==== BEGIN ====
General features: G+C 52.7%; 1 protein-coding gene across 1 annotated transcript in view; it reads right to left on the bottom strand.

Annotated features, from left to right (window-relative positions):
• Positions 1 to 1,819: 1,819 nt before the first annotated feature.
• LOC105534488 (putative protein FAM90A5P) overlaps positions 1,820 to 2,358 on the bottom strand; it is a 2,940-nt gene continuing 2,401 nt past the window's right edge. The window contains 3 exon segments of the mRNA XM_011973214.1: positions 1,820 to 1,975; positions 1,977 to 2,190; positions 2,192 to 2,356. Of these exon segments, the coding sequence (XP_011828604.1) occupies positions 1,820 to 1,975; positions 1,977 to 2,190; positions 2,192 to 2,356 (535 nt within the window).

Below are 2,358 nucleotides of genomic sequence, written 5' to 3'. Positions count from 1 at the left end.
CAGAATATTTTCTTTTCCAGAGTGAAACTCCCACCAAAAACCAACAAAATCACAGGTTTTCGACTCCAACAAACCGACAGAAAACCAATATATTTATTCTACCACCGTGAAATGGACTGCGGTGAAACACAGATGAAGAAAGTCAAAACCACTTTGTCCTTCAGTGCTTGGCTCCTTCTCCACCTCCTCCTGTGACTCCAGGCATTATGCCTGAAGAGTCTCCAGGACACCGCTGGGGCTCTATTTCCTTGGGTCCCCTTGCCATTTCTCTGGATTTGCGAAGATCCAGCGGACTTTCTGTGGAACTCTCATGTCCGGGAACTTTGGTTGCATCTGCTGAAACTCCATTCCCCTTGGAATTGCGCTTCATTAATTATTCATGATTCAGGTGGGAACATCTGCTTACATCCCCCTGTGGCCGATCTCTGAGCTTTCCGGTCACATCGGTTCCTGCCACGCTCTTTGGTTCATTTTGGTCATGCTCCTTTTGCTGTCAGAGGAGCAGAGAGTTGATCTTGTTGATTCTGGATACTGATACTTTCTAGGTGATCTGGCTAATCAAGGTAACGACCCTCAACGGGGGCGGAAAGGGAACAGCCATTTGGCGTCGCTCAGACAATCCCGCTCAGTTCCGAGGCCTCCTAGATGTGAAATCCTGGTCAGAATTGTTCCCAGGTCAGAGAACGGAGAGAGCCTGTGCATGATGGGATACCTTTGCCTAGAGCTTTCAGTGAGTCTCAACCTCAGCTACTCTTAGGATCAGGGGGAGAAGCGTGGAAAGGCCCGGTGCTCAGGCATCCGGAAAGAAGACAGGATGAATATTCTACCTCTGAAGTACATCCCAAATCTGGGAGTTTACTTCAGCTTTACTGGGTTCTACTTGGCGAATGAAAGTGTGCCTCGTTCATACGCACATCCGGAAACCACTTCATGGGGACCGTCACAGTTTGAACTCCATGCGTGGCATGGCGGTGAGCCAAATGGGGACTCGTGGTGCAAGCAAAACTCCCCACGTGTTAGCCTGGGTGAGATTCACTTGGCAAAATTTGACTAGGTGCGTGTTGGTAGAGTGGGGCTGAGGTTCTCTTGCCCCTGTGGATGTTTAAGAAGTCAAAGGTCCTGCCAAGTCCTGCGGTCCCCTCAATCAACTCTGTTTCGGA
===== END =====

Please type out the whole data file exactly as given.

General features: G+C 52.7%; 1 protein-coding gene across 1 annotated transcript in view; it reads right to left on the bottom strand.

Annotated features, from left to right (window-relative positions):
• Positions 1 to 1,819: 1,819 nt before the first annotated feature.
• LOC105534488 (putative protein FAM90A5P) overlaps positions 1,820 to 2,358 on the bottom strand; it is a 2,940-nt gene continuing 2,401 nt past the window's right edge. The window contains 3 exon segments of the mRNA XM_011973214.1: positions 1,820 to 1,975; positions 1,977 to 2,190; positions 2,192 to 2,356. Of these exon segments, the coding sequence (XP_011828604.1) occupies positions 1,820 to 1,975; positions 1,977 to 2,190; positions 2,192 to 2,356 (535 nt within the window).

Below are 2,358 nucleotides of genomic sequence, written 5' to 3'. Positions count from 1 at the left end.
CAGAATATTTTCTTTTCCAGAGTGAAACTCCCACCAAAAACCAACAAAATCACAGGTTTTCGACTCCAACAAACCGACAGAAAACCAATATATTTATTCTACCACCGTGAAATGGACTGCGGTGAAACACAGATGAAGAAAGTCAAAACCACTTTGTCCTTCAGTGCTTGGCTCCTTCTCCACCTCCTCCTGTGACTCCAGGCATTATGCCTGAAGAGTCTCCAGGACACCGCTGGGGCTCTATTTCCTTGGGTCCCCTTGCCATTTCTCTGGATTTGCGAAGATCCAGCGGACTTTCTGTGGAACTCTCATGTCCGGGAACTTTGGTTGCATCTGCTGAAACTCCATTCCCCTTGGAATTGCGCTTCATTAATTATTCATGATTCAGGTGGGAACATCTGCTTACATCCCCCTGTGGCCGATCTCTGAGCTTTCCGGTCACATCGGTTCCTGCCACGCTCTTTGGTTCATTTTGGTCATGCTCCTTTTGCTGTCAGAGGAGCAGAGAGTTGATCTTGTTGATTCTGGATACTGATACTTTCTAGGTGATCTGGCTAATCAAGGTAACGACCCTCAACGGGGGCGGAAAGGGAACAGCCATTTGGCGTCGCTCAGACAATCCCGCTCAGTTCCGAGGCCTCCTAGATGTGAAATCCTGGTCAGAATTGTTCCCAGGTCAGAGAACGGAGAGAGCCTGTGCATGATGGGATACCTTTGCCTAGAGCTTTCAGTGAGTCTCAACCTCAGCTACTCTTAGGATCAGGGGGAGAAGCGTGGAAAGGCCCGGTGCTCAGGCATCCGGAAAGAAGACAGGATGAATATTCTACCTCTGAAGTACATCCCAAATCTGGGAGTTTACTTCAGCTTTACTGGGTTCTACTTGGCGAATGAAAGTGTGCCTCGTTCATACGCACATCCGGAAACCACTTCATGGGGACCGTCACAGTTTGAACTCCATGCGTGGCATGGCGGTGAGCCAAATGGGGACTCGTGGTGCAAGCAAAACTCCCCACGTGTTAGCCTGGGTGAGATTCACTTGGCAAAATTTGACTAGGTGCGTGTTGGTAGAGTGGGGCTGAGGTTCTCTTGCCCCTGTGGATGTTTAAGAAGTCAAAGGTCCTGCCAAGTCCTGCGGTCCCCTCAATCAACTCTGTTTCGGA